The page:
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WEATHER;  a clear sky to start, cloudy later, dry all day with a cold westerly wind. Top temp 9C

This was the first day of two days guiding with David and Sallie Jones. We have met several times in the past and enjoyed some great days in the field. I collected them from their holiday rental cottage in Chickerell at 8am. David dumped a list of species in my lap and said "find those and we will be happy".

Their list wasn't too long and many were possible during the two days we have together, the first bird we went for was the RICHARDS PIPIT which was not far from where they were staying in Chickerell.

Med Gulls on the weed-bank in Portland Harbour

It was a little on the chilly side with a brisk breeze coming over Chesil Bank onto East Fleet. We saw Pied Wagtail, Carrion Crow, Magpie and a pair of Ravens as we walked down a track to view a horse paddock where the Pipit had been favouring.

The position of the rising sun did not help so we moved down to the southern fenceline of the paddock, this was an area called the 'dog walker's field'. After setting up our scopes we scanned the paddock for 20 minutes or so. The Pipit wasn't in sight, we did see a flock of twenty Magpies, two pairs of Stonechats, more Pied Wagtails, Little Egrets and small numbers of Meadow Pipits. We all managed to avoid getting dog poo on our tripod legs, but I managed to step into some as we left the field, doh!!

We left the area and planned to return if the Pipit was sighted by other birders. Next, we stopped at Sandsfoot Castle on the northern shore of Portland Harbour, once again we were looking into the sun but we managed to see some birds. Immediately below us on some floating weeds we saw a group of Med Gulls, some Black-headed Gulls and four Eider Ducks (3f + 1m). We also lots of Red-breasted Mergansers, Great Crested Grebes and three Common Scoter. Cormorants, Shags, Oystercatchers and Herring Gulls made up the rest of our sightings.

three female Eider Ducks with a juv Herring Gull

At Newton's Cove situated just outside the harbour walls next to Weymouth we searched for a Black Redstart which I had seen a couple of days ago. It was David once again who found the bird, it was some distance away but it flew towards and landed very close, how convenient! We had great views of this superb male specimen, what a corker! We also saw Rock Pipit and Turnstones along the shore of the Cove.

the Black Redstart taken by Sallie Jones

A Water Pipit had been showing very well for the last couple of days, it was seen at Bowleaze Cove on the east side of Weymouth, so we drove across town to the cove. It didn't take too long to find the bird, it was the only bird on the beach except for a Pied Wagtail. David got onto it first and we had tremendous views for 30 minutes or so.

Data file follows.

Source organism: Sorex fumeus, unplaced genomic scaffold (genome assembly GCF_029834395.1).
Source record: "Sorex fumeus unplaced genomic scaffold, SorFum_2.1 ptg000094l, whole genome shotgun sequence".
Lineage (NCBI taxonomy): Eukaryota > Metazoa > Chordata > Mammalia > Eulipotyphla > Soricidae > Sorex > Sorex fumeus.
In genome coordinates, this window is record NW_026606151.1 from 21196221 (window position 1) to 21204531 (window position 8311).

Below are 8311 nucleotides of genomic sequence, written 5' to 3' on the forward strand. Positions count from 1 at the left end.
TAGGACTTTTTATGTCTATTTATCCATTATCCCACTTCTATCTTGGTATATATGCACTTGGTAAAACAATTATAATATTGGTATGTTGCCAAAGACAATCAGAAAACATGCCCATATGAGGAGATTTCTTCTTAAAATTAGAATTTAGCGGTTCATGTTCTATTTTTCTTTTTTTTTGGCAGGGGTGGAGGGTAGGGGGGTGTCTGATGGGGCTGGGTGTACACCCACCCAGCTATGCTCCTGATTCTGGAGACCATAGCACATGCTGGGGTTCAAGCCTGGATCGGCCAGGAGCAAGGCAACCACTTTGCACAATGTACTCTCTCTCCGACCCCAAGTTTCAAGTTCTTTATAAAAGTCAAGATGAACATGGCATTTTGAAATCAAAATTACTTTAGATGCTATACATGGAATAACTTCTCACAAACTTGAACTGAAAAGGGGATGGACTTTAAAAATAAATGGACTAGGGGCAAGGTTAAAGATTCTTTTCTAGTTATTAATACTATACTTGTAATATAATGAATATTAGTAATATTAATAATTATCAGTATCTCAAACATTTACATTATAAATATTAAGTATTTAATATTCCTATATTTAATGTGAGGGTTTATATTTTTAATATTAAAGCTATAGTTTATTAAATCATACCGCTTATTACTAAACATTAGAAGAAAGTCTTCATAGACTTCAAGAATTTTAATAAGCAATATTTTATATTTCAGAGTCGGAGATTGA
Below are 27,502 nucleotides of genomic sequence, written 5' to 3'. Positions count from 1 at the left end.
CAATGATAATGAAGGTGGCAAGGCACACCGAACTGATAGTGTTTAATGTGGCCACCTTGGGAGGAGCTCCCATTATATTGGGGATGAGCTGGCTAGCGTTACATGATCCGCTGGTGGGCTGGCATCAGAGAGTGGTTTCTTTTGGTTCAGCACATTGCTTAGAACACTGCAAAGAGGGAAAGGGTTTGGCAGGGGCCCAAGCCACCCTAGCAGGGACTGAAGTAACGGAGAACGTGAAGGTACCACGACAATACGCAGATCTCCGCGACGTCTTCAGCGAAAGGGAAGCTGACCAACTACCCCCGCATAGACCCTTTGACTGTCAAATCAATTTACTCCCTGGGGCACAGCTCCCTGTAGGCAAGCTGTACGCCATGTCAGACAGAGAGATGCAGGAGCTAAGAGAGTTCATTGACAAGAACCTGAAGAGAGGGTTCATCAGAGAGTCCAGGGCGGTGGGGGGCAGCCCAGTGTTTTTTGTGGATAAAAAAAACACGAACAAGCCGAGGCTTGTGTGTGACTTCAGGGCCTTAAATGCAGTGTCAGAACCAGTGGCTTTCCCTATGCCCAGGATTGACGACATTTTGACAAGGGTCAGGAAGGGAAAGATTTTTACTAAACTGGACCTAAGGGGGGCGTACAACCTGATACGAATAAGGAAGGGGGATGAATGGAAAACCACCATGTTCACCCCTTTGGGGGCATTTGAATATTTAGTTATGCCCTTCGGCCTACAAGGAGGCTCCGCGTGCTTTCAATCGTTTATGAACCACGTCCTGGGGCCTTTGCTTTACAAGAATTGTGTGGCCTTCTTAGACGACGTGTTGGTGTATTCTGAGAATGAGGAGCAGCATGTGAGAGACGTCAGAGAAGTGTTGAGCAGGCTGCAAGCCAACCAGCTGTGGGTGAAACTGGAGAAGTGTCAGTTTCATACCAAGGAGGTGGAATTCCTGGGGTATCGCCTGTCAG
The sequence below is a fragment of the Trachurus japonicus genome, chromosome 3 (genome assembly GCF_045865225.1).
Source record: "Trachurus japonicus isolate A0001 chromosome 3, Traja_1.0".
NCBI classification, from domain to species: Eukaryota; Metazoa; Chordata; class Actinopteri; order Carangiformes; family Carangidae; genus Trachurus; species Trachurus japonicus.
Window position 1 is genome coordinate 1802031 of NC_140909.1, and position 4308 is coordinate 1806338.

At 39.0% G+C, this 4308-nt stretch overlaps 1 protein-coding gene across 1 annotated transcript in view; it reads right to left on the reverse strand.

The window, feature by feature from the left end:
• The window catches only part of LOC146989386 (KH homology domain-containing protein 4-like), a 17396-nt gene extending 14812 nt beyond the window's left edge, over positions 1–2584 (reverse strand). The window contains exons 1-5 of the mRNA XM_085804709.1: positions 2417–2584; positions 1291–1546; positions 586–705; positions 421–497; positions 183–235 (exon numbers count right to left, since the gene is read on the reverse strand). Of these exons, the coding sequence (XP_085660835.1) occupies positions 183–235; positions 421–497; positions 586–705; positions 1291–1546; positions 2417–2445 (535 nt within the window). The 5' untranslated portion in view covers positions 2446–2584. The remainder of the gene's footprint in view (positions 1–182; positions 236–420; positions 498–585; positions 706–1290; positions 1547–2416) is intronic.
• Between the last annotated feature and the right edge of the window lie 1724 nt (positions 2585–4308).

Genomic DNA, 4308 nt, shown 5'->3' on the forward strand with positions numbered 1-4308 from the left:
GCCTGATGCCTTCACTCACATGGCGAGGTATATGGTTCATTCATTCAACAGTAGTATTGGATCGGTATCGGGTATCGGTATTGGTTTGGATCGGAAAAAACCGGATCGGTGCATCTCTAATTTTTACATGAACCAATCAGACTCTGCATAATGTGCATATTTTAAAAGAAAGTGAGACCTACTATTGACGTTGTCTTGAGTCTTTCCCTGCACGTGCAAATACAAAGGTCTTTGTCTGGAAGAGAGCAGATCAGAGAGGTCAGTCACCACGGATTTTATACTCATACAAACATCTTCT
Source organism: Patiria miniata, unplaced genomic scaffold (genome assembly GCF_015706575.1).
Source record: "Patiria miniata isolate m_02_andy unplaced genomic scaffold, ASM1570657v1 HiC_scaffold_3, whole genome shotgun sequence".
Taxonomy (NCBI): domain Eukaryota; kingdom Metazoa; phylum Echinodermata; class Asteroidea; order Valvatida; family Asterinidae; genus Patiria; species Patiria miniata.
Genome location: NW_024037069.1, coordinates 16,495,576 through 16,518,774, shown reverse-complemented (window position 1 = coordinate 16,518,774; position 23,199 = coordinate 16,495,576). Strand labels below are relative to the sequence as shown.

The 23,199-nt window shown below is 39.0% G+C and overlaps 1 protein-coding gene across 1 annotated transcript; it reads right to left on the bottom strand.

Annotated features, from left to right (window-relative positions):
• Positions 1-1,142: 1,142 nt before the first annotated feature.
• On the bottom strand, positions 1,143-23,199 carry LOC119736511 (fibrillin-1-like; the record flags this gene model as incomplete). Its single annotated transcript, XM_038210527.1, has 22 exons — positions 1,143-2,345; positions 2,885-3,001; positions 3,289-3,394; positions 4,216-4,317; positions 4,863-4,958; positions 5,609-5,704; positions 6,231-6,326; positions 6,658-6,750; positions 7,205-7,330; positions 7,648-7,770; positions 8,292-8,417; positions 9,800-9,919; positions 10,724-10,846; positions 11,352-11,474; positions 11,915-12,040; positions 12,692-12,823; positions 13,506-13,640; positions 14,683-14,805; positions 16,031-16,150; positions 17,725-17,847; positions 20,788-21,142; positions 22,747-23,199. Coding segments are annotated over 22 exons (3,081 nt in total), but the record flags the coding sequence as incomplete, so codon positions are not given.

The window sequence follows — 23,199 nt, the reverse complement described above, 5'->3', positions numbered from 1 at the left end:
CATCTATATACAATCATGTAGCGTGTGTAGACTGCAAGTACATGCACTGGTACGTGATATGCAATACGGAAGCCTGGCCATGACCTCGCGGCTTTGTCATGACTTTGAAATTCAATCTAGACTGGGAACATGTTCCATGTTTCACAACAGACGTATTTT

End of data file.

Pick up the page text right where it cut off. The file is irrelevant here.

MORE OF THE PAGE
my two best shots of the Water Pipit

A quick stop at Radipole Lake for coffee and toilet use produced views of all the usual suspects including a couple of Common Snipe. We then drove across to Portland making a stop at Portland Castle to view the southern part of the Harbour. 

Many Cormorants and Shags sat on bank of rocks and many Red-breatsed Mergansers fed in the harbour. We then spotted the large grey-coloured dorsal fin of a Bottle-nosed Dolphin, it appeared several times but the no other part of the animal was seen. We sat in the sunshine and ate our picnic lunch before moving on.

For the next hour we spent time at Portland Bill, we sheltered from the cold wind behind the Trinity House Obilisk and scanned the ocean. Many Guillemots and a few Razorbills dashed by in small groups, we also saw Gannets and the odd Fulmar, Kittiwake Common Scoter (4). A few Rock Pipits appeared on the rocks below us but we could not find any Purple Sandpipers.

a single Purple Sandpiper

From other positions around the Bill we found both Razorbills and Guillemots sitting on the water, we had better views of Kittiwake and Fulmar. On the rocks belwo the Lobster Pot Cafe we found a single Purple Sandpiper and taking a few pictures we walked back to the car.

The woodland in 'ravine' at the side of Pennsylvania castle usually holkds a few birds, including Firecrest, so we made an effort to look for one. It was sheltered down in the ravine and was quite busy with birds. Lots of Chaffinches, Goldfinches, Blue and Great Tits were visiting a garden feeder and Robins, Dunnocks, Blackbirds and Wrens flitted about in the bushes. We never saw a Firecrest but we did hear one! 

As the afternoon progessed we made two more attempts to find grebes and divers in Portland Harbour. From Billy Winters car park on the west sdie of the shore we scoped. This time we had some success, finding two Slavonian Grebes and a single Black-necked Grebe.

Newtons Cove looking towards the Nothe Fort

Encouraged by our findings we drove round to Sandsfoot Castle for a second visit, we were hoping to get much better views of the grebes. It wsn't before before we realised that everyting was tsill a long way off, we eventually found four Black-necked Grebes together, but they were distant.

We gave up at that point, it was after 4pm and light was fading. David and Sallie bought some fish and chips and we drove round to their rental cottage to eat them. It had been a fairly good day with some success, I was disappointed not to have shown them the Richards Pipit which would have been a lifer for them.